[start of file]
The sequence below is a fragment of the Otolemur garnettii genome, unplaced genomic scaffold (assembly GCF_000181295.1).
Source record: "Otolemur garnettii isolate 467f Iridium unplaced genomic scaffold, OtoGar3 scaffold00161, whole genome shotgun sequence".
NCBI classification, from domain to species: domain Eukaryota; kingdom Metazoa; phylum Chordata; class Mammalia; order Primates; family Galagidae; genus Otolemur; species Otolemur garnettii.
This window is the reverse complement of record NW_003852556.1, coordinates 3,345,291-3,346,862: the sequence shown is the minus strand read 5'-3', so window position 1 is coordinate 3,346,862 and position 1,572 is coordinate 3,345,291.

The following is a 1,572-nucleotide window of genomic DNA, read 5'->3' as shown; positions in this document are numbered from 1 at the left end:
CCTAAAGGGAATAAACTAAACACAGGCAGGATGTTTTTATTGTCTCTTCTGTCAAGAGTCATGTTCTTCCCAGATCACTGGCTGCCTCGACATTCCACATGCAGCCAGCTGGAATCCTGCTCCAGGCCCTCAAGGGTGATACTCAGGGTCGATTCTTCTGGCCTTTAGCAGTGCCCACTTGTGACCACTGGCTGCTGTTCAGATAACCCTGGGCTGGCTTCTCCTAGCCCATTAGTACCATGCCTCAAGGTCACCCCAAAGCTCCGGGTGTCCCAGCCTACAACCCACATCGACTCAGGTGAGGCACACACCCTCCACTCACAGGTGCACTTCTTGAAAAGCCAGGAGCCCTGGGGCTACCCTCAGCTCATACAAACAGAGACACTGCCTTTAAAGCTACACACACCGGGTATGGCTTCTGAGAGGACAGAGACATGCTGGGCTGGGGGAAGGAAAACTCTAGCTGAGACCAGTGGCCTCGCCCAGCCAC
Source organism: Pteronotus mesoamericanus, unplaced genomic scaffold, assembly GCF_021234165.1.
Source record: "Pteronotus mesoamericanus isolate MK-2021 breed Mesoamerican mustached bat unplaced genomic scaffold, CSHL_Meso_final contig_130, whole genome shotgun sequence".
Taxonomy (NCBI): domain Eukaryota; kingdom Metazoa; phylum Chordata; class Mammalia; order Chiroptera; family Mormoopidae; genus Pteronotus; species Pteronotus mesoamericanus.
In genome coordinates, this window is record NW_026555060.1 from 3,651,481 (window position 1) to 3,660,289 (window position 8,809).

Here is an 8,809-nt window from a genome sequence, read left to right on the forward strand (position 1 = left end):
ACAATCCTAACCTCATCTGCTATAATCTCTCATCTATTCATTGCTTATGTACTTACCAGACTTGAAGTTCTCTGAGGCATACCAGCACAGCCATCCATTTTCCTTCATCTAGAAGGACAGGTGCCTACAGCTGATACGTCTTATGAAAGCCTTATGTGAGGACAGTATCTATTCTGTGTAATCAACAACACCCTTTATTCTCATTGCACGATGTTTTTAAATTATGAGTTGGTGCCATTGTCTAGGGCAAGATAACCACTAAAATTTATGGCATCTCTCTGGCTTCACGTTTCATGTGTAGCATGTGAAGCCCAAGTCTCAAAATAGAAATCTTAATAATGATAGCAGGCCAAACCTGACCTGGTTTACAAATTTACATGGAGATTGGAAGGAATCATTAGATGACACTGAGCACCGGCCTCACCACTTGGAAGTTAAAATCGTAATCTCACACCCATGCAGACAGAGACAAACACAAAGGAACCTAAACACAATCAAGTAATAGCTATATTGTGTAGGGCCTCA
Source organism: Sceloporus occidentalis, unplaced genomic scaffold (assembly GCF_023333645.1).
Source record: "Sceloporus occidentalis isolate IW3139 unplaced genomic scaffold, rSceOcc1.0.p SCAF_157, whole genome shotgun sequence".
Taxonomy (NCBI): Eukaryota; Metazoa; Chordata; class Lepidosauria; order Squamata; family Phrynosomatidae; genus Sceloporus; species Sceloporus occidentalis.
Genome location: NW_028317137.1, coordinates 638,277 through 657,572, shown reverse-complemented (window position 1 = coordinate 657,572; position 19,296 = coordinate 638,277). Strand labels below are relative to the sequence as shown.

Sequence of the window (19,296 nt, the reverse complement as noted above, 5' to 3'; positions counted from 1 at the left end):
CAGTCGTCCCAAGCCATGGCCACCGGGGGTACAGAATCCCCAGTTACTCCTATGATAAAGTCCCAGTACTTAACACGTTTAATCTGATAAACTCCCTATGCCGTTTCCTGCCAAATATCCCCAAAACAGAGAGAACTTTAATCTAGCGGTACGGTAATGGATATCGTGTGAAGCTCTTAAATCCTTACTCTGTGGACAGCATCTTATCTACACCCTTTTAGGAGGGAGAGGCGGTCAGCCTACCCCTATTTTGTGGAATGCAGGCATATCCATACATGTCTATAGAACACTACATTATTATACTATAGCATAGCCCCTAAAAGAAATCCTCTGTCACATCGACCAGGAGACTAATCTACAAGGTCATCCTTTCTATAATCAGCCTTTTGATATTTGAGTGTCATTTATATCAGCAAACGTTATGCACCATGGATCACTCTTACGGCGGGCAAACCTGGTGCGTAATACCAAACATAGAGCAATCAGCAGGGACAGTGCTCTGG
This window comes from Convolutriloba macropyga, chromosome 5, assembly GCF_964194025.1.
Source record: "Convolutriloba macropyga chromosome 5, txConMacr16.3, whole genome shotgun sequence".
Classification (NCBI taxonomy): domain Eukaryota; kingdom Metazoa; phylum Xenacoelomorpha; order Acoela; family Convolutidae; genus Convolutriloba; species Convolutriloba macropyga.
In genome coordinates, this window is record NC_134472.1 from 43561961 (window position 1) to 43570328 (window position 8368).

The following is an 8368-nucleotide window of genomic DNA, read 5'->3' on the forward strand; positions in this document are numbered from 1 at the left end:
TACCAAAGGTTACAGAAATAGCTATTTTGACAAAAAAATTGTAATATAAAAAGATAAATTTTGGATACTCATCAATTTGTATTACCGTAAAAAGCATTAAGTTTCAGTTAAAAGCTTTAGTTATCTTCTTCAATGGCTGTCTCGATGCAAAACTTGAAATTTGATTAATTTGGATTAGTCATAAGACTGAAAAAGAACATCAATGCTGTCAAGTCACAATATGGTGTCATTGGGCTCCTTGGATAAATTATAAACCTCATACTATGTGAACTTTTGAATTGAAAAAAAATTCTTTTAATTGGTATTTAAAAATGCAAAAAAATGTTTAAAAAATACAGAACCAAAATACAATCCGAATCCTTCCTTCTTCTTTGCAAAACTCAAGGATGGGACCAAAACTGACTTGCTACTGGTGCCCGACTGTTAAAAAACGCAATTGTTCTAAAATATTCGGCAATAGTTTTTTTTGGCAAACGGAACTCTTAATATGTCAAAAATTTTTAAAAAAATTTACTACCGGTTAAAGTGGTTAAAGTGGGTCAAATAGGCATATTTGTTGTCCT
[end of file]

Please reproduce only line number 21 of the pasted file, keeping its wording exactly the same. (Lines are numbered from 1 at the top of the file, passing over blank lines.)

Classification (NCBI taxonomy): domain Eukaryota; kingdom Metazoa; phylum Xenacoelomorpha; order Acoela; family Convolutidae; genus Convolutriloba; species Convolutriloba macropyga.